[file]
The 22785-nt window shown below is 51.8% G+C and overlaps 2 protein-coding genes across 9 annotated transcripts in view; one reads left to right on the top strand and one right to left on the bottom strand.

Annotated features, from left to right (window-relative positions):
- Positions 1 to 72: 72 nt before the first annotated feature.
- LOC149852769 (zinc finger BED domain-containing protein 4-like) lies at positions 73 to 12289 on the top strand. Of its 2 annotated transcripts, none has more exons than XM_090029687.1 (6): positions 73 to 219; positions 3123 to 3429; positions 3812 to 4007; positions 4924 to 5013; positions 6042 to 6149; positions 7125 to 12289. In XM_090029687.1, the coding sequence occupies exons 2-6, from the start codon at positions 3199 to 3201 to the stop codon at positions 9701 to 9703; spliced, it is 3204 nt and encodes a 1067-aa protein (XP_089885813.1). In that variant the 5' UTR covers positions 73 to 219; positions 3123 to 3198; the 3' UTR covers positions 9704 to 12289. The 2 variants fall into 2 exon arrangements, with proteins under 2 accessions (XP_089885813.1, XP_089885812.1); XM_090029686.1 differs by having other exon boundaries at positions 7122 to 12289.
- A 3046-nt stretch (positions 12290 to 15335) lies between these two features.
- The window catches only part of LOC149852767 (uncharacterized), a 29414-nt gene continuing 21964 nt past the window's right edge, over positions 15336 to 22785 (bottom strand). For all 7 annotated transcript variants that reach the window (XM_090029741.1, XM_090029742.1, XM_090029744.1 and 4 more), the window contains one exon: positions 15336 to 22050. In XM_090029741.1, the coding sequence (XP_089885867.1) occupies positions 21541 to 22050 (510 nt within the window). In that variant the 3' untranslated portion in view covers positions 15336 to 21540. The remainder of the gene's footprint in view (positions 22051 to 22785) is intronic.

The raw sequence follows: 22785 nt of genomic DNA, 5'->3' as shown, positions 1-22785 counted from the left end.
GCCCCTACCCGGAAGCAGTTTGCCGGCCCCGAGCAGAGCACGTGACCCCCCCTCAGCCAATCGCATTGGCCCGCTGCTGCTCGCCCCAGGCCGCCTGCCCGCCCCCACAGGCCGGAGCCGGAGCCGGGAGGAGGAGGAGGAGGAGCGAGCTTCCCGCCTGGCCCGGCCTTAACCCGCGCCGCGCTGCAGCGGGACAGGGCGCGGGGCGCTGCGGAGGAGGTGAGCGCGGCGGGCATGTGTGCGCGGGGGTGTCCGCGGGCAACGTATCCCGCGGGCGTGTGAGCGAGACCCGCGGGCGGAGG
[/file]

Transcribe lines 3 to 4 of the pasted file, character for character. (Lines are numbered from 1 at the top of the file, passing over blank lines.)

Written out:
- Positions 1 to 72: 72 nt before the first annotated feature.
- LOC149852769 (zinc finger BED domain-containing protein 4-like) lies at positions 73 to 12289 on the top strand. Of its 2 annotated transcripts, none has more exons than XM_090029687.1 (6): positions 73 to 219; positions 3123 to 3429; positions 3812 to 4007; positions 4924 to 5013; positions 6042 to 6149; positions 7125 to 12289. In XM_090029687.1, the coding sequence occupies exons 2-6, from the start codon at positions 3199 to 3201 to the stop codon at positions 9701 to 9703; spliced, it is 3204 nt and encodes a 1067-aa protein (XP_089885813.1). In that variant the 5' UTR covers positions 73 to 219; positions 3123 to 3198; the 3' UTR covers positions 9704 to 12289. The 2 variants fall into 2 exon arrangements, with proteins under 2 accessions (XP_089885813.1, XP_089885812.1); XM_090029686.1 differs by having other exon boundaries at positions 7122 to 12289.